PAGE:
|Posted by SheldonRandoms on December 19, 2015 at 5:45 PM|
eShop Guru SheldonRandoms here, and today, I’m going to be catching up on some reading with the visual novel stories of the Petit Novel Series – Harvest December. Released in Japan many years ago (in Japanese of course), the stories come out of Japan with translated text thanks to the efforts of Circle Entertainment. In Japan on the 3DS eshop, each story was released a month to match the month the story takes place in for 13 months in total, in this version, you get all the stories in one package. Since I review games, this is going to feel a bit different, but I’ll give it a go. Will the stories keep me entertained until the very end, or will I put back this book on my bookshelf and forget about it? Let’s turn the page.
The plot of the visual novels follows a year in the life of Masaki Konno, who moved to the town of Tagami. He makes new friends while finishing up his final year in high school, but in this town, a god just so happens to be there, as in, walks and talks with the characters, something gods don’t tend to do that often. Although Masaki is the main focus of the story, sometimes his friends are more of the focus in a certain story. The story at one minute can be humorous and touching, and the next, can be violent and have some “naughty naughty” talk, since this is an M-rated (Pegi 12 for Europe) game, or should I say, visual novel. Since harvest December leads up to perfect December, I recommend starting from harvest December, since it’s the first story in the series, but if you wanted to, you can read the story in any order you want (but you’ll only be spoiling the plot for yourself), the story starts picking up the more you read, so trust me, it’ll be worth it, and there’s plenty to read, as each story has plenty of text in it to fill an entire book (not the biggest book, but one that’ll have a good amount of pages in it, also, the block size is an indicator to that).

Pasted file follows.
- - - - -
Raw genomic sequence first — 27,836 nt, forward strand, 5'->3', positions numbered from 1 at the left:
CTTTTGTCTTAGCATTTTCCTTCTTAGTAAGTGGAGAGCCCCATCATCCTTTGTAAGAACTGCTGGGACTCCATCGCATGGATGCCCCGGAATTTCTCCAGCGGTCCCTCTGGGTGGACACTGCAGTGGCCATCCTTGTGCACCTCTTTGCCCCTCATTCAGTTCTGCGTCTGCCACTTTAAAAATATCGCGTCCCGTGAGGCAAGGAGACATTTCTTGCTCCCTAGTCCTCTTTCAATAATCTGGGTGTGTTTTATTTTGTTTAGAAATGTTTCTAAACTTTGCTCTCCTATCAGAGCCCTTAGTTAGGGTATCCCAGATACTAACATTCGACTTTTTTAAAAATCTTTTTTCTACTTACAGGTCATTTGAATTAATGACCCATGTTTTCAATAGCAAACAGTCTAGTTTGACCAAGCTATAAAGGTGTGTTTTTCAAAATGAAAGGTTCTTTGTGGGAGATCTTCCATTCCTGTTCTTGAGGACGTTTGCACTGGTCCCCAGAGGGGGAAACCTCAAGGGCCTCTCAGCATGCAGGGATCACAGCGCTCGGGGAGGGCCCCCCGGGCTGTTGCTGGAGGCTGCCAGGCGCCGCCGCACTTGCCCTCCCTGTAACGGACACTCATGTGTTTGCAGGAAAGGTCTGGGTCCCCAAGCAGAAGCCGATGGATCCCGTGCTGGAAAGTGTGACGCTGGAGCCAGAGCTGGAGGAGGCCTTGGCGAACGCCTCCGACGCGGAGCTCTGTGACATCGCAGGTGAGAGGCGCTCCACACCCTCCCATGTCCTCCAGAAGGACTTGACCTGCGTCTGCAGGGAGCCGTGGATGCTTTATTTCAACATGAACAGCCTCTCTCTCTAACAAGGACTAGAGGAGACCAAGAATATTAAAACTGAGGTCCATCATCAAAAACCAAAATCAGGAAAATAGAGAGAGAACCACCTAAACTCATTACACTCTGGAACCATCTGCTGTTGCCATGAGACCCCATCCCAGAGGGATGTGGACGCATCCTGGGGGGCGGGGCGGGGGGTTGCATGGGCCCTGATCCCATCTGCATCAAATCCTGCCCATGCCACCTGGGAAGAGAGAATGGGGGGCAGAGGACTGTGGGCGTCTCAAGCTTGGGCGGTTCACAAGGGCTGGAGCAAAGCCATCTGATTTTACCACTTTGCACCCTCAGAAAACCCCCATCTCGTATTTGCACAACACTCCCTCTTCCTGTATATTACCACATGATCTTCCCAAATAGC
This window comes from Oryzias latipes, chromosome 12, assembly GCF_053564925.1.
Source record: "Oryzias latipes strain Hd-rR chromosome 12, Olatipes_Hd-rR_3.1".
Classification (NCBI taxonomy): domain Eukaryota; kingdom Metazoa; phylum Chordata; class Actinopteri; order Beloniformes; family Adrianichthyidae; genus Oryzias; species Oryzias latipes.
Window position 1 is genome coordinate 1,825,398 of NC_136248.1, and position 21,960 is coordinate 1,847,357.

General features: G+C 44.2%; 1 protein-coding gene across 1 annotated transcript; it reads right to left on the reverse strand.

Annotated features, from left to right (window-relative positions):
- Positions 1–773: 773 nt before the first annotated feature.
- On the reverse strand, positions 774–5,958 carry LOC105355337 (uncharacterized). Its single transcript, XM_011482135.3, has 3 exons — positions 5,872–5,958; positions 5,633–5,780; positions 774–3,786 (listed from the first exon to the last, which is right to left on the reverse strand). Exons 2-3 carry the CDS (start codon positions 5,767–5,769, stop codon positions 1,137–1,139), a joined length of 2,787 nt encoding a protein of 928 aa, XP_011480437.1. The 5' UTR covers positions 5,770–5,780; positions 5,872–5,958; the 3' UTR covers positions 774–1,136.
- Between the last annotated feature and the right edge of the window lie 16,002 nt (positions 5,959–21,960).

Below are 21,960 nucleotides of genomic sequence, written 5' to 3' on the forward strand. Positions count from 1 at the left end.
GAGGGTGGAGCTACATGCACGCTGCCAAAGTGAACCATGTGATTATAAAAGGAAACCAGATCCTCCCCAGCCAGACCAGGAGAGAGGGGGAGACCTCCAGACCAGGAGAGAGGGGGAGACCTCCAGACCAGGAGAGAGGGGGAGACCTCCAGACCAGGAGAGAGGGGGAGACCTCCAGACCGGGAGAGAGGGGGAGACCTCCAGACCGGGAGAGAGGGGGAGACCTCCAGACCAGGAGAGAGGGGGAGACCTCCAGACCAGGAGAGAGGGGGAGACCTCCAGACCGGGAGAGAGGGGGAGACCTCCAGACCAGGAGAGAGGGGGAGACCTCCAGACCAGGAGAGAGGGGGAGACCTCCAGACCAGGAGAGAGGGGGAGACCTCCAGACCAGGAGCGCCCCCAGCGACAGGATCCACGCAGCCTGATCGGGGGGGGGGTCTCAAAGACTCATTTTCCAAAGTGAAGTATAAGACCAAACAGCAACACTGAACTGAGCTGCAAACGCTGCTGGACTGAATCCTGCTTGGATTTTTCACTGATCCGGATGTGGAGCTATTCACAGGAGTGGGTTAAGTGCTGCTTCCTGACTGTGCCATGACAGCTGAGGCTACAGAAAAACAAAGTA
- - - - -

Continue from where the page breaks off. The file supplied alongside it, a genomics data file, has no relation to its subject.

Player interactions (meaning you, the reader, not the characters in the story) is very limited, as you don’t really do anything that can change the course of the story, most of the time, you’ll be turning virtual pages with the A button, or if you don’t want to do that, you can let the visual novel do that for you by pressing L or R for auto mode. You can increase the volume of the music and sound effects, change text speed, and even go back to reread what you just read (or might have skipped by accident). There is also an option to save and load from where you want to stop and take a break at, basically in a nutshell, a bookmark. On the touch screen, that’s where the text you’ll be reading and looking at most of the time, occasionally, a word will be in blue, and if you touch that word, it’ll show a pop up message defining that word, which is usually Japanese terms and words (can you tell me what “kubikirimaru” means without looking it up on Google? Thank goodness for those blue words defining it for me, because otherwise, I would have no idea).
Visuals in this visual novel are that of a Japanese anime style, which will appeal more to those that’re a fan of the style. While there are some pretty good drawings, most of the time, you’ll be looking at drawn, full body cut-outs of characters, changing their faces when they’re happy, shocked, angry, etc. While it’s the story that matters most, this can make things look the same and repetitive, which might be a turn off to some. There is also a lack of 3D in this game, but since this is a visual novel, it’s effects were not really needed in this.
Once you finish reading the entire year in the life of townsfolks in Tagami, coming back to reread the entire story again will be entirely up to you. The only real reason to come back is to reread the story, there’s no glossary that tells a short description of the characters you’ve met, a gallery of illustrations, or an index of the defined words that were blue, which would’ve been a nice bonus if you had to find the words to unlock them in the index because they would’ve been question marks otherwise. This would’ve been an incentive to keep your eyes peeled at reading the story, but it’s nothing that’ll make or break the story at all.
All and all, Petit Novel Series – Harvest December is another visual novel that’s suited for fans of the genre, as well as those that want something to read on their 3DS. While its extra content and interaction might be lacking, the stories themselves have their moments, and will make me want to reread them in the near future.
I give this visual novel 8 seasons of the year out of 10!
Cost on the eShop: $11.99
Memory used: 3,509 Blocks
Review code provided by: Circle Entertainment